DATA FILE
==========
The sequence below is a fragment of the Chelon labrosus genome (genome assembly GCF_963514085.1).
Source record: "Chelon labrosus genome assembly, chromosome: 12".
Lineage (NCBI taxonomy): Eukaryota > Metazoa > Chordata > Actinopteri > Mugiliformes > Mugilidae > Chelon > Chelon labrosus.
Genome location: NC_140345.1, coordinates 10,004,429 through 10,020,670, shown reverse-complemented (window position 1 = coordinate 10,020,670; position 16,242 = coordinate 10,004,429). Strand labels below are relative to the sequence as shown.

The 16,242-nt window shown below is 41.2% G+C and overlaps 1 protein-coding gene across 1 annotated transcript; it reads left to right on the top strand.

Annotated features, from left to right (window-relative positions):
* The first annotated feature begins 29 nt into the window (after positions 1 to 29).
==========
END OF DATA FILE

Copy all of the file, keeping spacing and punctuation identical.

The sequence below is a fragment of the Chelon labrosus genome (genome assembly GCF_963514085.1).
Source record: "Chelon labrosus genome assembly, chromosome: 12".
Lineage (NCBI taxonomy): Eukaryota > Metazoa > Chordata > Actinopteri > Mugiliformes > Mugilidae > Chelon > Chelon labrosus.
Genome location: NC_140345.1, coordinates 10,004,429 through 10,020,670, shown reverse-complemented (window position 1 = coordinate 10,020,670; position 16,242 = coordinate 10,004,429). Strand labels below are relative to the sequence as shown.

The 16,242-nt window shown below is 41.2% G+C and overlaps 1 protein-coding gene across 1 annotated transcript; it reads left to right on the top strand.

Annotated features, from left to right (window-relative positions):
* The first annotated feature begins 29 nt into the window (after positions 1 to 29).